This lack of consensus was also clear at the high-powered Working Group level as three of the 11 TWG members rejected the full recommendations, including former deputy commissioner of IRD Robin Oliver.
The final TWG report shot itself in the foot with the following comment: "The personal tax changes discussed in this report (a comprehensive capital gains tax regime) are likely to have a minor impact on income inequality. A material reduction in income inequality through the personal tax system would require broader income tax changes, including an increase in the top marginal rate."
The TWG report went on to state: "Such a change is beyond the scope of the Group's Terms of Reference".
Sir Michael Cullen's big Herald column swing at the IRD, and TWG member Robin Oliver's dissenting view, gives a strong hint that Cullen believes the IRD has let him down.
But Statistics NZ is also in the firing line, mainly because of its poor management of the 2018 Census.
Censuses should collect important information on wealth distribution but the TWG placed more emphasis on income distribution, partly because its terms of reference focused on this but also because New Zealand's wealth distribution statistics are inadequate.
The TWG made numerous recommendations regarding the establishment of a far better assessment of wealth distribution, including a question on wealth in the next Census and the need to "commission research on using a variety of data sources on capital income, including administrative data, to estimate the wealth of individuals".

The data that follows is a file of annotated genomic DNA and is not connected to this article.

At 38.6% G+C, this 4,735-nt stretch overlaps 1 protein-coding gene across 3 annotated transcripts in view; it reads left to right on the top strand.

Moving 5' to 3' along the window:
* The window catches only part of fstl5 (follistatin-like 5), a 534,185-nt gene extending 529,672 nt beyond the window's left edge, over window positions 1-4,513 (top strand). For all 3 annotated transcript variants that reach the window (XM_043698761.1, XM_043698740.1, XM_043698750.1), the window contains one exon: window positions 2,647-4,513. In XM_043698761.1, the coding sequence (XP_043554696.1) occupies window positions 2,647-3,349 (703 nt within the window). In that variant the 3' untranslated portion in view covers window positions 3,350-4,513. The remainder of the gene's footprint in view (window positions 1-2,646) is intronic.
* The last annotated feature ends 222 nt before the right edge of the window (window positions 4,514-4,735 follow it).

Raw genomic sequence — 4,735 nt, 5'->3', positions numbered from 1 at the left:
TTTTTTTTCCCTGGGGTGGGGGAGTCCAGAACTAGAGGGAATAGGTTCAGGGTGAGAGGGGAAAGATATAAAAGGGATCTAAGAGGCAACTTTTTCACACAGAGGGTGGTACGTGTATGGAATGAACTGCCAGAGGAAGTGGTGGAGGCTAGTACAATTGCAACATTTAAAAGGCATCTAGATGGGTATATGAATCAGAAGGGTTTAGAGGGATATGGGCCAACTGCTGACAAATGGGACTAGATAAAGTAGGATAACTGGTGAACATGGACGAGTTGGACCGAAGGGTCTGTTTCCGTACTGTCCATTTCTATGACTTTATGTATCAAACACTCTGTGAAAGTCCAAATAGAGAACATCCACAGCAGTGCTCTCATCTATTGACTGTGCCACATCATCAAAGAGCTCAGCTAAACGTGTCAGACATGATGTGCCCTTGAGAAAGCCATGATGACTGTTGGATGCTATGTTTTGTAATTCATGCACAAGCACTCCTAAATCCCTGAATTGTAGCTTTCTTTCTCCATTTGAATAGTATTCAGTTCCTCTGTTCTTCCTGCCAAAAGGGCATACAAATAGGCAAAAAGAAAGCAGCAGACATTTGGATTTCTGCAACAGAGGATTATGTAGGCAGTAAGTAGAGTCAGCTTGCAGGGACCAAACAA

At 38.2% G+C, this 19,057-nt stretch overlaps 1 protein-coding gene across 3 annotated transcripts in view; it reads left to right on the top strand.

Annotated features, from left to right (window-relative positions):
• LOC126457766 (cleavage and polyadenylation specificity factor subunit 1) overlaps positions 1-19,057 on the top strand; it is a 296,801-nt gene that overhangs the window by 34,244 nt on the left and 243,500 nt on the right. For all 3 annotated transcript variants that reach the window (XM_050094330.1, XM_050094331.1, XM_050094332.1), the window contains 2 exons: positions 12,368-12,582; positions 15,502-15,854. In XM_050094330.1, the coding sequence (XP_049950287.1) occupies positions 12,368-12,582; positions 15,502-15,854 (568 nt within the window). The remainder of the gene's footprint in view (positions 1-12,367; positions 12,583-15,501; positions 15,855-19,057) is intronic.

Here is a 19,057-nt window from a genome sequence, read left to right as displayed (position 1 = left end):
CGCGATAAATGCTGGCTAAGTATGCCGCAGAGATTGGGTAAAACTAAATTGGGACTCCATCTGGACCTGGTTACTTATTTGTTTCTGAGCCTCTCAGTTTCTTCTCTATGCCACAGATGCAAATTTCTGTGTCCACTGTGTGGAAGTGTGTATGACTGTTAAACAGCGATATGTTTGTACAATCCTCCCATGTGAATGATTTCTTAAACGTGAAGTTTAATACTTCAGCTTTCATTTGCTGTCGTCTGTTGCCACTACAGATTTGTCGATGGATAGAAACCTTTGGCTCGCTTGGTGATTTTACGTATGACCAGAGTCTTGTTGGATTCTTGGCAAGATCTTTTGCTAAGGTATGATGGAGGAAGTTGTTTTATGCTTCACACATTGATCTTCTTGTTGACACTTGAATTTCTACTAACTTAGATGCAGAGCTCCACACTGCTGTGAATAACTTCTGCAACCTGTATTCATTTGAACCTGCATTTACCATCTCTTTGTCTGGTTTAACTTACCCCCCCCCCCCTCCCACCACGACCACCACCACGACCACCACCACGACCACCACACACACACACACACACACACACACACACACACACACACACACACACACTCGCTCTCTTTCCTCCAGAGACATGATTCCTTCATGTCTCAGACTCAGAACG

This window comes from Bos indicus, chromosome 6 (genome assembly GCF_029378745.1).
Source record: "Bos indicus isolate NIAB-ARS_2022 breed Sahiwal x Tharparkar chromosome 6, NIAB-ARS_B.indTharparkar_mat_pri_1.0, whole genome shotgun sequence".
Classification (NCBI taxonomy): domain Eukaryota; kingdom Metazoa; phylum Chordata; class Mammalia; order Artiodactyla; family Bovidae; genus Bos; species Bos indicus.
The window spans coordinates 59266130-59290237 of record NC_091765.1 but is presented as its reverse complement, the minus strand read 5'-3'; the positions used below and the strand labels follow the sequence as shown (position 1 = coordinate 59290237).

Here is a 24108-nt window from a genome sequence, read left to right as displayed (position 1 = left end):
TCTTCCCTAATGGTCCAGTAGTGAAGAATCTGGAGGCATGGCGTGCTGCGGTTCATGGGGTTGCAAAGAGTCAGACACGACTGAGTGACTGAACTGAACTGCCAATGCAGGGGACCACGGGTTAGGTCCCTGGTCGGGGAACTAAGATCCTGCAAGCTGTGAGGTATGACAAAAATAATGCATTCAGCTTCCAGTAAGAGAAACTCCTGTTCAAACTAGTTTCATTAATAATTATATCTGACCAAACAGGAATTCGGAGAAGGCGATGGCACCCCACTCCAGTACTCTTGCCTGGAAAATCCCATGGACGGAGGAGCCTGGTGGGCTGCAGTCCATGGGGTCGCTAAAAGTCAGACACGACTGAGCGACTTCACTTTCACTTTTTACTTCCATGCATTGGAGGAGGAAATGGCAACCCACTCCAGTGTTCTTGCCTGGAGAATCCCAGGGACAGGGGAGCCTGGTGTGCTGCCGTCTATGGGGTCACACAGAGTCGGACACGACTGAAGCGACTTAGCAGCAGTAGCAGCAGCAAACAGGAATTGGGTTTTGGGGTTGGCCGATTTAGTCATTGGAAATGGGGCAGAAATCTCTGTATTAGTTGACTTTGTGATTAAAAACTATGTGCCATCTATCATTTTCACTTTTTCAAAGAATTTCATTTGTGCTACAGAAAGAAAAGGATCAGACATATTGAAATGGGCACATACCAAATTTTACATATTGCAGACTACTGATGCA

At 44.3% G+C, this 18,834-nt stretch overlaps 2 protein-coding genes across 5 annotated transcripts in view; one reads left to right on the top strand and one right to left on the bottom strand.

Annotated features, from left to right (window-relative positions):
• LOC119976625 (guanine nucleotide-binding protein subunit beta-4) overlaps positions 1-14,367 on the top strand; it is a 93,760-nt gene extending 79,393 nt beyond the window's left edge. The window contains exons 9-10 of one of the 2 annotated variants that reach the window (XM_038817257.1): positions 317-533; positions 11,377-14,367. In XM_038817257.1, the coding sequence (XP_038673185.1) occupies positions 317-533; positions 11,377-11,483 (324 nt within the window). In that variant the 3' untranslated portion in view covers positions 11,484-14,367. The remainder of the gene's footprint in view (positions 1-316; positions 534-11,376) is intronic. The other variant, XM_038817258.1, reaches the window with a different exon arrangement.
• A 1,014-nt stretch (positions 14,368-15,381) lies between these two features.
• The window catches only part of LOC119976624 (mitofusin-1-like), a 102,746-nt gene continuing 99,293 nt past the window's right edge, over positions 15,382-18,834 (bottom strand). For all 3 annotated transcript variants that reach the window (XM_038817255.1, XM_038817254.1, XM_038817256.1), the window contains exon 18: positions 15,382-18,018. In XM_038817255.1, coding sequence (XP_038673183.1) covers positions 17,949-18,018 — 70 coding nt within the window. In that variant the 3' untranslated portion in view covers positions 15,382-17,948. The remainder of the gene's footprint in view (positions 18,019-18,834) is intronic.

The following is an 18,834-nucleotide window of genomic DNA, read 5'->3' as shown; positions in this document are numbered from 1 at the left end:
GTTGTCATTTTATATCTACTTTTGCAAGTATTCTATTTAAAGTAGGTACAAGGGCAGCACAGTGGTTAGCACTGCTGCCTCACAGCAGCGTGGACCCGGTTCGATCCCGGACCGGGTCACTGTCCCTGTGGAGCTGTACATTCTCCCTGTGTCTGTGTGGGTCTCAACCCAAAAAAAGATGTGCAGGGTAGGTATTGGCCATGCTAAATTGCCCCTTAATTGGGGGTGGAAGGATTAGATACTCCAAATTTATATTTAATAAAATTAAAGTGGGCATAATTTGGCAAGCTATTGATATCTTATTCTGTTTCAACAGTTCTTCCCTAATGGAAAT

This analysis would allow any future work on a capital gains tax to take into the account wealth distribution, as well as income distribution.
Early this week Statistics Minister James Shaw announced $10.4m in additional spending on the 2023 Census and $5.8m to complete the delayed work on the 2018 Census. Shaw said: "The previous National-led Government decided to shift the 2018 Census to a mostly online survey and, at the same time, directed Stats NZ to cut costs over two Census cycles".
An estimated 1.2 per cent fewer people participated in the 2018 census and about 500,000 individuals failed to answer all the questions.
The Reserve Bank, the Treasury, Statistics NZ and IRD have all been in the spotlight in recent months and throwing money at them isn't always the best solution. We clearly need better governance at the top of these government entities.
- Brian Gaynor is a director of Milford Asset Management.